Steal Like An Artist - a book by Austin Kleon
The New York Times bestselling guide to creativity in the digital age.

🗞 News and articles

The musings of a designer on what he loves about design and what he’s learned along the way

Fabricio Teixeira reflects on his almost 20 years of experience in the field of digital product design and shares the lessons learned.

The main tips from the article:

  • Start creating a product with a strong conceptual model. Such products are more likely to remain intact as new features are added.
  • Find a unique feature of your product and put a strong emphasis on it. This is how things are created that people will remember
  • Don't be afraid to test crazy non-working ideas. When one of these ideas works, it will be like magic
  • Take breaks. The best ideas will come to you when you are jogging, making coffee or at any other time when your brain is not busy with work
  • Learn to notice the excess in your design. Combine similar elements to get closer to simplicity
  • Do not try to show all the functionality of the design at once, but reveal it gradually, depending on the context
  • Perfection is achieved not when there is nothing to add, but when there is nothing to remove
  • Remember the benefits. A product can be incredibly easy to use, but if it's useless to people, it's worthless.
  • Editing matters. The right words can replace several user interface elements and make your design even easier.
  • Learn to explain why the design looks this way and not otherwise. This is one of the most important skills of a designer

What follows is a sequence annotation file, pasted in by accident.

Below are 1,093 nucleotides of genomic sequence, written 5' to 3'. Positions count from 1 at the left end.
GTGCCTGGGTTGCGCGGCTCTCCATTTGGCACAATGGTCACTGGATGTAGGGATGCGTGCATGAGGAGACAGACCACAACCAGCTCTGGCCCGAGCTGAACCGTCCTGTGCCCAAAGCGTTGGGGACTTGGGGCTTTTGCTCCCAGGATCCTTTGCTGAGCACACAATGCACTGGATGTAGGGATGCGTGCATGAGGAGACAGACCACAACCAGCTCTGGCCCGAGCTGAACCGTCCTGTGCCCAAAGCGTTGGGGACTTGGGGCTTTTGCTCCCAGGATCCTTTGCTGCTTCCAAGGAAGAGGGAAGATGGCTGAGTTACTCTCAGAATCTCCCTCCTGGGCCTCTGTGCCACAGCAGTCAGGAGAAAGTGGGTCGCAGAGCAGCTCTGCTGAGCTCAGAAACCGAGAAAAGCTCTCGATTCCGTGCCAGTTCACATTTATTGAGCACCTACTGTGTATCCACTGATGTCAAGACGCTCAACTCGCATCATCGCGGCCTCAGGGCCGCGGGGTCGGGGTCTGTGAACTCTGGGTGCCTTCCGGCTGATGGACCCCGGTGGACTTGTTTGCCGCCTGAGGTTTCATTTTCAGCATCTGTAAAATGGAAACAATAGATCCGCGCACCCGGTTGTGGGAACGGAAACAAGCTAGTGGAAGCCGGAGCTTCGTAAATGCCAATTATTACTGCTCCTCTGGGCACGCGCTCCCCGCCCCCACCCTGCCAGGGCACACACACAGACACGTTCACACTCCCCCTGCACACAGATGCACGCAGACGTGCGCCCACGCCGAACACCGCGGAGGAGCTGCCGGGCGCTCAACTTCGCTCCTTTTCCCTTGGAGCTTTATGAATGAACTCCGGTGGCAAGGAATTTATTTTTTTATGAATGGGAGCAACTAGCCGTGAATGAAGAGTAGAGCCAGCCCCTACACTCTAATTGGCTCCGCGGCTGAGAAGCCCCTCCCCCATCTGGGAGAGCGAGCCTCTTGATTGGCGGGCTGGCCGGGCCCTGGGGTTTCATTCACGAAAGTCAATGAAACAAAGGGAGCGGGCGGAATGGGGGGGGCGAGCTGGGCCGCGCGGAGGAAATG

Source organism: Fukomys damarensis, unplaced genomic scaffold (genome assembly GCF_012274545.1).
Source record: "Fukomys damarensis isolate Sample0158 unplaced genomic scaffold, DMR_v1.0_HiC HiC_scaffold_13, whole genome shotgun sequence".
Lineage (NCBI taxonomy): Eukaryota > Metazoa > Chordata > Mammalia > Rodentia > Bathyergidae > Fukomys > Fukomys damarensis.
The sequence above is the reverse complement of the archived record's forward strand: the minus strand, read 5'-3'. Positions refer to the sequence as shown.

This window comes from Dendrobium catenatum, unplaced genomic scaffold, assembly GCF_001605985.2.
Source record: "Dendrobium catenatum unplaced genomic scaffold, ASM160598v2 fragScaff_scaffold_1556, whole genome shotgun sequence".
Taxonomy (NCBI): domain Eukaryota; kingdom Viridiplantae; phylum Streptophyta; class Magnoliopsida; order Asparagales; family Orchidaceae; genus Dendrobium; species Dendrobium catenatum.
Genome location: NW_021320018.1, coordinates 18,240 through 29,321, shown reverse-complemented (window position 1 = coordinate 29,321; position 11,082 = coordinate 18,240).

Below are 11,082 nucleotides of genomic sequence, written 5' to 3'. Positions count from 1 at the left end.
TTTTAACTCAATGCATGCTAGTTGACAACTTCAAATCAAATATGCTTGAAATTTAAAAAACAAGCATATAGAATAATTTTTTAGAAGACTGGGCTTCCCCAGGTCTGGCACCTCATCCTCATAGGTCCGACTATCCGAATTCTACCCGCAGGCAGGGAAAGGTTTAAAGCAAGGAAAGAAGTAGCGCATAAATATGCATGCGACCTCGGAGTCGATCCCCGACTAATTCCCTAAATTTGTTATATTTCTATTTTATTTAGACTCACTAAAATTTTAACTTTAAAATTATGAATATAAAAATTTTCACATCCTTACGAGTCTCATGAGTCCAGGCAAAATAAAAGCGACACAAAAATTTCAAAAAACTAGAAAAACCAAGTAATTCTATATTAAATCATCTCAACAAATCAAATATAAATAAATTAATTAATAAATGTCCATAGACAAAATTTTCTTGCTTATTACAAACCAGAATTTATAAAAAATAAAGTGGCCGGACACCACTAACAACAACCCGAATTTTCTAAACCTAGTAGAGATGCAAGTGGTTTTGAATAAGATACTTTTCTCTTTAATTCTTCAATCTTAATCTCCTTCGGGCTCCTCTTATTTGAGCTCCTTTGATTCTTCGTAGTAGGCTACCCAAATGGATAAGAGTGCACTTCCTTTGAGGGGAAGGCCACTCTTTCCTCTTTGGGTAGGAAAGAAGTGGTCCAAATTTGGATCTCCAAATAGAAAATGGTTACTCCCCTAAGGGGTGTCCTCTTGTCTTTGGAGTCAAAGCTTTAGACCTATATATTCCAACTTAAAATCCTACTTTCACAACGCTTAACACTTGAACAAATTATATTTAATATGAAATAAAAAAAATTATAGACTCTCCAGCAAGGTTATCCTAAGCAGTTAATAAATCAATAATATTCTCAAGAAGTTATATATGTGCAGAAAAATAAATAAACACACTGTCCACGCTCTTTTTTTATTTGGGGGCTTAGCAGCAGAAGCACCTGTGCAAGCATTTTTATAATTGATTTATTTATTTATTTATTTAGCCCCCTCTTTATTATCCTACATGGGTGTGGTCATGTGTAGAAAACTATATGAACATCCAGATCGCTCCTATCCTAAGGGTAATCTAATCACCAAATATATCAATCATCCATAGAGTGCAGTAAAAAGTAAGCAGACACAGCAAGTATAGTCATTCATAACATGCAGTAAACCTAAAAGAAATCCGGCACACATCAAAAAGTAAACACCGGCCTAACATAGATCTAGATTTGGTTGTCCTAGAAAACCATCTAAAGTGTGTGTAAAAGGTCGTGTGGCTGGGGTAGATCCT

• When you present your work, describe not beautiful pictures on the screen, but how your product will help users or businesses
  • Be consistent is the most important technical skill for a digital product designer
  • Be attentive to details, even if others say it's not important
  • Knowing the rules is important, but it is even more important to be able to break them. At the same time, explain to yourself why you decided not to follow the rules so that you have a valid and rational argument.
  • The designer's work does not end when the whole design is designed. During the launch process, there will be changes that you need to be able to work with
  • Do not ask for a place at the negotiating table just like that, but do something valuable so that next time you will not be forgotten to invite
Lessons of Design
The musings of a designer on why he designs the way he does and what he’s learned along the journey.

Design System Maturity Levels

Derek Boman talks about 5 levels of maturity of design systems, which are inspired by the Invision team's maturity model, and also shares his experience working on a design system and advises how to properly build interaction between those who develop a design system and those who will use it. He also says that the creation of a design system should be considered not as a project, but as the launch and scaling of a product.

5 levels of maturity of design systems:

  • Creating a basic style and interaction guide: color, typography, spacing, UI elements
  • Other UI practices: accessibility, design for different devices, brand values
  • Collaboration of designers and developers on reusable components, integration between the tools of designers and developers
  • Revision of previously started work and continuous improvement, as well as the creation of documentation and the implementation of the created components in the work
  • Creation of a special team to support the design system

Key tips from the article:

  • Design systems are a complex product, so it is important to be ready for long-term work
  • It is important to choose the right people in the team so that they are ready to work together to achieve a common goal